A bit of solar stuff, not a lot of atmospheric movement and a lack of warm stuff at the Castle this morn, the interweb thingy seems to have returned to its former state and apologies to those who have commented, I will catch up.
And apparently we have another few days of a different big sporty thing in the Smoke.
Allegedly while U-Turn Cam is dahn in pastyland Larry the Downing Street cat has finally recorded a kill.
The No 10 spokesman quipped: "The only dead mouse in Downing Street is the one Larry caught this morning."
Sod it! I thought it was the other rodent....
Authorities say a Central Texas woman aiming for a skunk accidentally shot her husband when the bullet ricocheted.
Brazos County Sheriff Chris Kirk says the husband was expected to be released Monday from a Houston hospital. Kirk says the accident happened Sunday night at the family's house near College Station. The husband was inside.
Kirk says the bullet ricocheted off a deck, went through the house's closed back door and struck the husband in the abdomen. Kirk says the bullet did not damage any vital organs.
The sheriff says the wife, who has a concealed handgun permit, came out of the home's detached garage and saw a skunk. Kirk says the woman fired a .45-caliber handgun at the animal but missed.
Close to the town of Shetpe in Western Kazakhstan lies the Valley of Balls – or Torysh, as it is known in Kazakh. It consists of numerous ball-like rock formations strewn across a wide range of steppe land. The balls range in size from tiny marble-like rocks to huge boulders the size of a car.
The phenomenon is poorly researched, but there could be a number of geological explanations from megaspherulites - crystalline balls formed in volcanic ash and then revealed by weathering - to cannonball concretions - a process where sediment accumulates around a harder core - to spherical weathering wherein the conditions are just right to erode rocks into spherical form. In this case due to the range of sizes the most likely explanation is that of spherulite formation.
Visible from the Valley is Sherkala (Lion Rock), a stunning 332m white and ochre chalk outcrop with numerous fissures along its rim and even more rock formations at its foot. Close by are also the scant ruins of the Silk Road town Kyzylkala.
Load of old megaspherulites?
An Amateur video captured a koala doing the crawl in the Tallebudgera Creek on the Gold Coast.
Koalas sleep for up to 16 hours a day and sightings of them swimming are extremely rare.
They are also known to drown if they fall in when drinking from swimming pools and are unable to climb out. Experts say it is possible the koala felt trapped on the bank of the tidal creek and decided the canoe was its best available escape route.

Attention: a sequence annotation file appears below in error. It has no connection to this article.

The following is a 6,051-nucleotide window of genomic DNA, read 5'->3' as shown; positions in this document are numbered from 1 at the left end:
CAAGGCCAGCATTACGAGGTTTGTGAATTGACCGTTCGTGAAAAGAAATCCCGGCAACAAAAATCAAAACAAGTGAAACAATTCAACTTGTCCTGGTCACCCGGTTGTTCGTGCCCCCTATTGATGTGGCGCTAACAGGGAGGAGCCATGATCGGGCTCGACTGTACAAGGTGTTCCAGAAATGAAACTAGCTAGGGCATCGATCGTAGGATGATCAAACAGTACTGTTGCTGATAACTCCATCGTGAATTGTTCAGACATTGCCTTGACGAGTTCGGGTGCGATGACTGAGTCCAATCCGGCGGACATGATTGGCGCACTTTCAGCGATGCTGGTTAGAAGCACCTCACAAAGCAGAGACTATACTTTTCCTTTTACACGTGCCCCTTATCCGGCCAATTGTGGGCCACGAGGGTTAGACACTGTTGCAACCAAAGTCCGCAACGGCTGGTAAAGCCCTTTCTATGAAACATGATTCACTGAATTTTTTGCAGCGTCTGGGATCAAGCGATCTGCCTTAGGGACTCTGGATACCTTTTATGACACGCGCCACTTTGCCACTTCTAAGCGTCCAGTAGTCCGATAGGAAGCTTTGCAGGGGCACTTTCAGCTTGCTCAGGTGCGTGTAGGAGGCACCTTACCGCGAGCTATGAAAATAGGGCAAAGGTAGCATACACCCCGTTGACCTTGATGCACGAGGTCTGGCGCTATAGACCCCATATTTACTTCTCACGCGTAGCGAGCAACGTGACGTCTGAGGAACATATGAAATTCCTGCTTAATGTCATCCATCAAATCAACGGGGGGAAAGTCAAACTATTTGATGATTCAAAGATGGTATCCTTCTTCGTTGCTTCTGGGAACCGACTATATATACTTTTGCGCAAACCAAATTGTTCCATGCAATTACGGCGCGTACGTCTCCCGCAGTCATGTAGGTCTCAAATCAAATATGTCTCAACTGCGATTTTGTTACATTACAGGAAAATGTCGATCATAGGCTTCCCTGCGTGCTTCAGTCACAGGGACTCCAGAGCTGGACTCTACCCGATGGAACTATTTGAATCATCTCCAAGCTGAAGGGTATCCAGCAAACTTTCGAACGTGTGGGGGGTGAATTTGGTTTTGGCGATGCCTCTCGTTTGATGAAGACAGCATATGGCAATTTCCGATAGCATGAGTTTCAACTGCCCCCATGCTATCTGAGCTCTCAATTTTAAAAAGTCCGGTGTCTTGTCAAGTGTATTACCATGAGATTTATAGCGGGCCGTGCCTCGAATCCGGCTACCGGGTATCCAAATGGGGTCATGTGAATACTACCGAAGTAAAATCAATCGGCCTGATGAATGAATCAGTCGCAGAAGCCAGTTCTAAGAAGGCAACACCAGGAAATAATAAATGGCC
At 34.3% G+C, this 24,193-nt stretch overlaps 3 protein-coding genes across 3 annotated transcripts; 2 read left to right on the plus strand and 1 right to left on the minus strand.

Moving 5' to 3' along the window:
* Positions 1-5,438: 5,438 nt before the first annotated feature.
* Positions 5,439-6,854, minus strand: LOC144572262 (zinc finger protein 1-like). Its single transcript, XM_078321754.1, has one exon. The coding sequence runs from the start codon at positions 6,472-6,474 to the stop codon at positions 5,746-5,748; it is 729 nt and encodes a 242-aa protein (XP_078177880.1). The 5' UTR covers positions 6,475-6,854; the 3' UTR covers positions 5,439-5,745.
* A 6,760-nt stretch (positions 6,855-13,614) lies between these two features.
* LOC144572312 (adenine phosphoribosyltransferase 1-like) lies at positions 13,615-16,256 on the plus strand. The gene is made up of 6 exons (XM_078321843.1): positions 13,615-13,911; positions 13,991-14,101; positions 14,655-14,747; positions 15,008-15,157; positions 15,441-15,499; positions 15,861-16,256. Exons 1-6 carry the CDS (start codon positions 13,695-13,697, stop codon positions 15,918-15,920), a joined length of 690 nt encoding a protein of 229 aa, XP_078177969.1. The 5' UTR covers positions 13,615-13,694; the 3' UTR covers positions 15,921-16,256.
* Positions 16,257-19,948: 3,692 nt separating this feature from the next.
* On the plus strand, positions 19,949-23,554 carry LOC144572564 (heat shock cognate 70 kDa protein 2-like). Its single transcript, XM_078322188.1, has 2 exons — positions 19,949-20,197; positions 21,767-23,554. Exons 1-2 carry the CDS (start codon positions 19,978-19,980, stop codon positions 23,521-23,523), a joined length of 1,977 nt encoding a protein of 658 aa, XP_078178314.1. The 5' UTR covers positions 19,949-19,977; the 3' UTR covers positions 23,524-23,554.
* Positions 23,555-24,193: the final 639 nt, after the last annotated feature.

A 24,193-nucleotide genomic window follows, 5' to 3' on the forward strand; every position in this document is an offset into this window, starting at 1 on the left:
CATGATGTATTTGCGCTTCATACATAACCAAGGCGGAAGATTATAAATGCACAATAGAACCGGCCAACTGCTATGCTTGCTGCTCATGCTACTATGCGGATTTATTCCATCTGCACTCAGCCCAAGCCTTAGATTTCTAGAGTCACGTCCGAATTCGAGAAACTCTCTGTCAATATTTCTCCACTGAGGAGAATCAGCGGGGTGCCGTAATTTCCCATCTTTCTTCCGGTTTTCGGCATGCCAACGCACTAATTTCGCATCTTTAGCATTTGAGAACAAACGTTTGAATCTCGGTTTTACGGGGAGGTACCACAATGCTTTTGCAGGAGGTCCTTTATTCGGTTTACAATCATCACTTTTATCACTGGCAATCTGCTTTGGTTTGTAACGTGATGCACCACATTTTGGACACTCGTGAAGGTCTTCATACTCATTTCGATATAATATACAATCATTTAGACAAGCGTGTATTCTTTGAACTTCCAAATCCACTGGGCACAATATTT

Local media said the stunned canoeists put the animal on an embankment at a local golf club where koalas were known to populate the gum trees.
Quite a lot like me then-except for the drinking from swimming pools and populating gum trees....
Antibiotic residues in uncured pepperoni or salami meat are potent enough to weaken helpful bacteria that processors add to acidify the sausage to make it safe for consumption, according to a study to be published in mBio, the online open-access journal of the American Society for Microbiology, on August 28.
Sausage manufacturers commonly inoculate sausage meat with lactic-acid-producing bacteria in an effort to control the fermentation process so that the final product is acidic enough to kill pathogens that might have existed in the raw meat. By killing the bacteria that produce lactic acid, antibiotic residues can allow pathogenic bacteria to proliferate.
Researchers at the University of Copenhagen, Denmark, and University College Cork, Ireland, found that antibiotic concentrations within limits set by US and European Union (EU) regulators are high enough to slow fermentation, the process that acidifies the sausages and helps destroy food borne pathogens like Salmonella or E. coli.
No more pizzas for me....
New Yorker Ashrita Furman has just built a tennis racquet the size of a bus.
Furman, who holds the record for the most Guinness World Records at one time -- currently 151 -- hopes his mammoth wooden racquet will soon join the list.
The contraption is an exact copy of the wooden one used by Billie Jean King in the 1970s when she reigned over women's tennis at tournaments like the US Open that kicked off in New York this week.
The laminated wooden head, brown grip, red trim and inscriptions are a perfect match.
The only difference is that the racket measures 50 feet (15.2 meters) long and has a head 16 feet (4.9 meters) wide. The strings are made of water hose and the handle is so big that even a large person would have trouble wrapping both arms around it.
"It's 22.2 times bigger and done to scale," Furman told AFP.
Pity Tim Henman didn’t have one, he might have bleedin won something...
That’s it: I’m orf to get the tape measure out.
And today’s thought:
Gimme-Gimme I want the big racquet NOW!